Zuplo is an API management platform built for developers. It handles authentification and access to your API and provides additional
functionalities such as rate limiting the number of requests to your backend. In order for your backend to validate that a request has been processed
by Zuplo, it relies on an API key generated in Zuplo Developer Portal. If this key is compromised, attackers will be able to bypass Zuplo and access
your API without authentication and authorization.
Secret leaks often occur when a sensitive piece of authentication data is stored with the source code of an application. Considering the source
code is intended to be deployed across multiple assets, including source code repositories or application hosting servers, the secrets might get
exposed to an unintended audience.
Why is this an issue?
In most cases, trust boundaries are violated when a secret is exposed in a source code repository or an uncontrolled deployment environment.
Unintended people who don’t need to know the secret might get access to it. They might then be able to use it to gain unwanted access to associated
services or resources.
The trust issue can be more or less severe depending on the people’s role and entitlement.
What is the potential impact?
The exact impact of a Zuplo API key being leaked varies greatly depending on the type of services the software is used to implement. In general,
consequences ranging from a denial of service to application compromise can be expected.
Chaining of vulnerabilities
Triggering arbitrary workflows can lead to problems ranging from a denial of service to worse, depending on how the webhook’s data is handled. If
the webhook performs a specific action that is affected by a vulnerability, the webhook acts as a remote attack vector on the enterprise.
Components affected by this webhook could, for example, experience unexpected failures or excessive resource consumption. If it is a single point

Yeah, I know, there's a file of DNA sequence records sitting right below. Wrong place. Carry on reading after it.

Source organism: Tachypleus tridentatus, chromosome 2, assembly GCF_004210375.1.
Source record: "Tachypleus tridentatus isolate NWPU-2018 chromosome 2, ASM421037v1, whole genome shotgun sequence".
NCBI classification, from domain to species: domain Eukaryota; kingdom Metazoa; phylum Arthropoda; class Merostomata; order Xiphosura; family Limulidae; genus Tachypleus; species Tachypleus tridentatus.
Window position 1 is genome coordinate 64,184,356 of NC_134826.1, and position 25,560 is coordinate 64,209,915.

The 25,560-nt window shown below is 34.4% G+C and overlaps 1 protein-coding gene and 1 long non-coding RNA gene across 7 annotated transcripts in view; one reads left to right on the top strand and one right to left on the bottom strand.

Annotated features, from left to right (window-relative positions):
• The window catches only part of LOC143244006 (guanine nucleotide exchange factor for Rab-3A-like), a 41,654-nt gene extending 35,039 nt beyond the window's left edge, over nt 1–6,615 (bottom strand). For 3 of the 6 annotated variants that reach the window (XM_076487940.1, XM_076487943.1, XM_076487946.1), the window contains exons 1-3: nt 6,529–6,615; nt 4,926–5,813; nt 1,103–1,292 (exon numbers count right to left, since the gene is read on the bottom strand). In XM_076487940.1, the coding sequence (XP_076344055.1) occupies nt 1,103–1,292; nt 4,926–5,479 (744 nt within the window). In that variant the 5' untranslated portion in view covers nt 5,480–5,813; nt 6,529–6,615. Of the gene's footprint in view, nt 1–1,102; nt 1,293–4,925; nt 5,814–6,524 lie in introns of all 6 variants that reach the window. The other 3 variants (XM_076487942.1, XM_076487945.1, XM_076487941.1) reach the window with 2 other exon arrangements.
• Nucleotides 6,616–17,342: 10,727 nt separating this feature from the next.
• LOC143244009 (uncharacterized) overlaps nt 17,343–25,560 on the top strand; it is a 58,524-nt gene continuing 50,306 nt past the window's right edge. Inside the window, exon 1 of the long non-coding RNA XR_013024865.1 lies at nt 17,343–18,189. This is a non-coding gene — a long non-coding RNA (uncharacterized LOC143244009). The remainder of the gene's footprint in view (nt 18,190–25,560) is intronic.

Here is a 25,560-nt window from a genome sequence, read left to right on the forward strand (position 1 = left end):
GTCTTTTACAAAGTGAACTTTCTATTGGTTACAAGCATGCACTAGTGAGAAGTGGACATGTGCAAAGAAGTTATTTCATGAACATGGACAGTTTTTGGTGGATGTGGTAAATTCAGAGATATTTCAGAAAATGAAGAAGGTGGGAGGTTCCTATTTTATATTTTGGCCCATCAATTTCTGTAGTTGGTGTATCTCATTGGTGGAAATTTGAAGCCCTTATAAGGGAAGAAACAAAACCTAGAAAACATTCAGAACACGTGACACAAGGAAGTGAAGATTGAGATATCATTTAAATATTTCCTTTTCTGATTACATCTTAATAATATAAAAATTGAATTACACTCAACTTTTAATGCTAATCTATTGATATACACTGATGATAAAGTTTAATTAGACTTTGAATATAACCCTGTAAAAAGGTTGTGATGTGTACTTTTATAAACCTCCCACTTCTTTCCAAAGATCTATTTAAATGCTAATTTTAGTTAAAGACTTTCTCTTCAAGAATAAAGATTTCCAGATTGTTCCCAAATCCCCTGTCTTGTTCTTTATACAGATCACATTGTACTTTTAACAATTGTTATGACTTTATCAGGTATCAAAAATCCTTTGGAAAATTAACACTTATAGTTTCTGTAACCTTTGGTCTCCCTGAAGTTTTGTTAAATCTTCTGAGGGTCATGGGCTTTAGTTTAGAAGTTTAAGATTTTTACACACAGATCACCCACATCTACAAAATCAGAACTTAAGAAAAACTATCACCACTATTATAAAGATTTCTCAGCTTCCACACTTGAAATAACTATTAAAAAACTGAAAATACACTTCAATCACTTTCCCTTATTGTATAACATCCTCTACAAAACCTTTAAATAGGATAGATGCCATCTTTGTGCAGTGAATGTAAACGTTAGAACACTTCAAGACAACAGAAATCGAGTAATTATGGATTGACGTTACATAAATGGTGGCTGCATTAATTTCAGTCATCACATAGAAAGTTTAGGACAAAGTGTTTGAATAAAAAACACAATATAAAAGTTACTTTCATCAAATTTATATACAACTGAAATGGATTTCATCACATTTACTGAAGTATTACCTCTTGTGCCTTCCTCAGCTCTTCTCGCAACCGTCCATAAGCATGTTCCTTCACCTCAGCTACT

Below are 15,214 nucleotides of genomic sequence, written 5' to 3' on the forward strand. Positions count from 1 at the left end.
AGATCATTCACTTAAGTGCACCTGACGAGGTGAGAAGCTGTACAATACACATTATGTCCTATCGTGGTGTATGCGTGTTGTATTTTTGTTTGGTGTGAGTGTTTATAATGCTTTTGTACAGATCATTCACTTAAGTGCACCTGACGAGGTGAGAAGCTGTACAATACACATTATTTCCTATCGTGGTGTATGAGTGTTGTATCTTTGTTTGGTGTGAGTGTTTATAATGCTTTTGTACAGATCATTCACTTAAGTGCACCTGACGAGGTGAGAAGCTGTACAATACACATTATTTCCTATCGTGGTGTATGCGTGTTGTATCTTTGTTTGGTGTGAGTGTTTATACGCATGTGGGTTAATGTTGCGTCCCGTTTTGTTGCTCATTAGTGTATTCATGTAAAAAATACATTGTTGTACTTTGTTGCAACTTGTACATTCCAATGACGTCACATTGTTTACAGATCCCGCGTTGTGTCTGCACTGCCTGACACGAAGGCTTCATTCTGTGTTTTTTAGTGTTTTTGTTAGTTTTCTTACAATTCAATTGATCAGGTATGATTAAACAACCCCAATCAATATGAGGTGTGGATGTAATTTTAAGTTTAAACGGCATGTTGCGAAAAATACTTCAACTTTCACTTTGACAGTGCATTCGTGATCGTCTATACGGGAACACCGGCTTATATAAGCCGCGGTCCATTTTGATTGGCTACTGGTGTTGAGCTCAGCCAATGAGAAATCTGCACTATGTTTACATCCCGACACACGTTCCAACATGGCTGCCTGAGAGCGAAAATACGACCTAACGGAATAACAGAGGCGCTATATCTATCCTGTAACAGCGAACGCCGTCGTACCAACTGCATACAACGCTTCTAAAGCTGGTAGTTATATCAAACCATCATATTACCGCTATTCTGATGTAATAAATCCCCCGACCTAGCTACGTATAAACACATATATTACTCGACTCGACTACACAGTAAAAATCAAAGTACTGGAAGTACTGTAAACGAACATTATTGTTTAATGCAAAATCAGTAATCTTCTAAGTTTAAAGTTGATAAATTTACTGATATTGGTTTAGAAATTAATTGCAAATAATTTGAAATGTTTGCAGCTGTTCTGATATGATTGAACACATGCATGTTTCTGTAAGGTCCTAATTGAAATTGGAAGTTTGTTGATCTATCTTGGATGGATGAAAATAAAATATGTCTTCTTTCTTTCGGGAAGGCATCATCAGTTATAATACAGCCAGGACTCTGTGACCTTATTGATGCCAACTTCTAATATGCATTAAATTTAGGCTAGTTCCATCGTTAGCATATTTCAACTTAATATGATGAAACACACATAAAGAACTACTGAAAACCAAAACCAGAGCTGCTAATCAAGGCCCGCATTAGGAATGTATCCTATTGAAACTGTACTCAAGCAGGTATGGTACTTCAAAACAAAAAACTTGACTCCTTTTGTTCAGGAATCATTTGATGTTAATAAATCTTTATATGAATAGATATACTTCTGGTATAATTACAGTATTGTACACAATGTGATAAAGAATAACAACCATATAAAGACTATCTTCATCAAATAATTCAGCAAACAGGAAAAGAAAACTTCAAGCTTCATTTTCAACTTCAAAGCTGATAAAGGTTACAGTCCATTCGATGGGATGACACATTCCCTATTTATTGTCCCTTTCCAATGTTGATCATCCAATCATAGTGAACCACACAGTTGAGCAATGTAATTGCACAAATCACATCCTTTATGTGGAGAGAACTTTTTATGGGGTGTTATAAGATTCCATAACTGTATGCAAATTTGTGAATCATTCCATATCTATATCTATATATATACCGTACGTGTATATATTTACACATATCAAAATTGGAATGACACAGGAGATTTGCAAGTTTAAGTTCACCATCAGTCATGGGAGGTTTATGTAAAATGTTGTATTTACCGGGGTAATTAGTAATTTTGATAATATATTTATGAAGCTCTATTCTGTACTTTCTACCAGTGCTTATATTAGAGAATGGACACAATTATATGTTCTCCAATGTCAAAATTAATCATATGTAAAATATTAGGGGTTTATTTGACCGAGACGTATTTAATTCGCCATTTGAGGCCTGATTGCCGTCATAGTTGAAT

of failure (SPOF), this leak is critical.
Compromise of sensitive data
If the affected service is used to store or process personally identifiable information or other sensitive data, attackers knowing an
authentication secret could be able to access it. Depending on the type of data that is compromised, it could lead to privacy violations, identity
theft, financial loss, or other negative outcomes.
In most cases, a company suffering a sensitive data compromise will face a reputational loss when the security issue is publicly disclosed.
How to fix it
Revoke the secret
Revoke any leaked secrets and remove them from the application source code.
Before revoking the secret, ensure that no other applications or processes are using it. Other usages of the secret will also be impacted when the
secret is revoked.
Use a secret vault
A secret vault should be used to generate and store the new secret. This will ensure the secret’s security and prevent any further unexpected
Depending on the development platform and the leaked secret type, multiple solutions are currently available.
Noncompliant code example